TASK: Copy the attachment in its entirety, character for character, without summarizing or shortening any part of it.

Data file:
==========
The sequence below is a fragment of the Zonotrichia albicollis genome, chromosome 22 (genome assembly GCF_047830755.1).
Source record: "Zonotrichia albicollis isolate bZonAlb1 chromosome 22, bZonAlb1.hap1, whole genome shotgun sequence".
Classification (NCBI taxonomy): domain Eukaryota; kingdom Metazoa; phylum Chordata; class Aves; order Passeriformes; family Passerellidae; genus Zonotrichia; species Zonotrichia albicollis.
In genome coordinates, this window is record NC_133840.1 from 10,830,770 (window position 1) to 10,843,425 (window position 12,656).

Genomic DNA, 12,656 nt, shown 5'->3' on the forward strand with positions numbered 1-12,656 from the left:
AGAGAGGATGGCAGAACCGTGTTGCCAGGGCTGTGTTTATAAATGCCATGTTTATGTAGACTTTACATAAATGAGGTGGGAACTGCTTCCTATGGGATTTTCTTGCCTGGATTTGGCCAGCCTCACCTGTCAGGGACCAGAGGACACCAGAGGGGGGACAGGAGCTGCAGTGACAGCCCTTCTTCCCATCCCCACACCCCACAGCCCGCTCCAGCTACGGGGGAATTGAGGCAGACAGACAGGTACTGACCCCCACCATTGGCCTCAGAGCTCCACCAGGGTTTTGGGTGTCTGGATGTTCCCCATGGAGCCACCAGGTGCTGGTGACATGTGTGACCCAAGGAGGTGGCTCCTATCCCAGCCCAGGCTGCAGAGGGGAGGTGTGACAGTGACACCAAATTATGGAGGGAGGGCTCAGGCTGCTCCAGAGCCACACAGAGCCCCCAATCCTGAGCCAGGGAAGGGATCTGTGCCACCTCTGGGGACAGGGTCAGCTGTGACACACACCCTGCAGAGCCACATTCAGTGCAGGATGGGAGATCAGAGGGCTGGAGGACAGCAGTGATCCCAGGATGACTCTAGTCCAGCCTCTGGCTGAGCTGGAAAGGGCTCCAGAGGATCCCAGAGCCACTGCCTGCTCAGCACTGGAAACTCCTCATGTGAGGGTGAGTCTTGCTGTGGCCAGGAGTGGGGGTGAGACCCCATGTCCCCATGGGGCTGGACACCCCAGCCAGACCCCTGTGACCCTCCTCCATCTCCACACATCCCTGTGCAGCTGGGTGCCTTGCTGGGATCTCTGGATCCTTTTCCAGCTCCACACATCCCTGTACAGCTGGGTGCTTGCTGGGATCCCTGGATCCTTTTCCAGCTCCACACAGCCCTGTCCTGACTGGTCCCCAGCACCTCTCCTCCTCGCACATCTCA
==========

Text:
The sequence below is a fragment of the Zonotrichia albicollis genome, chromosome 22 (genome assembly GCF_047830755.1).
Source record: "Zonotrichia albicollis isolate bZonAlb1 chromosome 22, bZonAlb1.hap1, whole genome shotgun sequence".
Classification (NCBI taxonomy): domain Eukaryota; kingdom Metazoa; phylum Chordata; class Aves; order Passeriformes; family Passerellidae; genus Zonotrichia; species Zonotrichia albicollis.
In genome coordinates, this window is record NC_133840.1 from 10,830,770 (window position 1) to 10,843,425 (window position 12,656).

Genomic DNA, 12,656 nt, shown 5'->3' on the forward strand with positions numbered 1-12,656 from the left:
AGAGAGGATGGCAGAACCGTGTTGCCAGGGCTGTGTTTATAAATGCCATGTTTATGTAGACTTTACATAAATGAGGTGGGAACTGCTTCCTATGGGATTTTCTTGCCTGGATTTGGCCAGCCTCACCTGTCAGGGACCAGAGGACACCAGAGGGGGGACAGGAGCTGCAGTGACAGCCCTTCTTCCCATCCCCACACCCCACAGCCCGCTCCAGCTACGGGGGAATTGAGGCAGACAGACAGGTACTGACCCCCACCATTGGCCTCAGAGCTCCACCAGGGTTTTGGGTGTCTGGATGTTCCCCATGGAGCCACCAGGTGCTGGTGACATGTGTGACCCAAGGAGGTGGCTCCTATCCCAGCCCAGGCTGCAGAGGGGAGGTGTGACAGTGACACCAAATTATGGAGGGAGGGCTCAGGCTGCTCCAGAGCCACACAGAGCCCCCAATCCTGAGCCAGGGAAGGGATCTGTGCCACCTCTGGGGACAGGGTCAGCTGTGACACACACCCTGCAGAGCCACATTCAGTGCAGGATGGGAGATCAGAGGGCTGGAGGACAGCAGTGATCCCAGGATGACTCTAGTCCAGCCTCTGGCTGAGCTGGAAAGGGCTCCAGAGGATCCCAGAGCCACTGCCTGCTCAGCACTGGAAACTCCTCATGTGAGGGTGAGTCTTGCTGTGGCCAGGAGTGGGGGTGAGACCCCATGTCCCCATGGGGCTGGACACCCCAGCCAGACCCCTGTGACCCTCCTCCATCTCCACACATCCCTGTGCAGCTGGGTGCCTTGCTGGGATCTCTGGATCCTTTTCCAGCTCCACACATCCCTGTACAGCTGGGTGCTTGCTGGGATCCCTGGATCCTTTTCCAGCTCCACACAGCCCTGTCCTGACTGGTCCCCAGCACCTCTCCTCCTCGCACATCTCA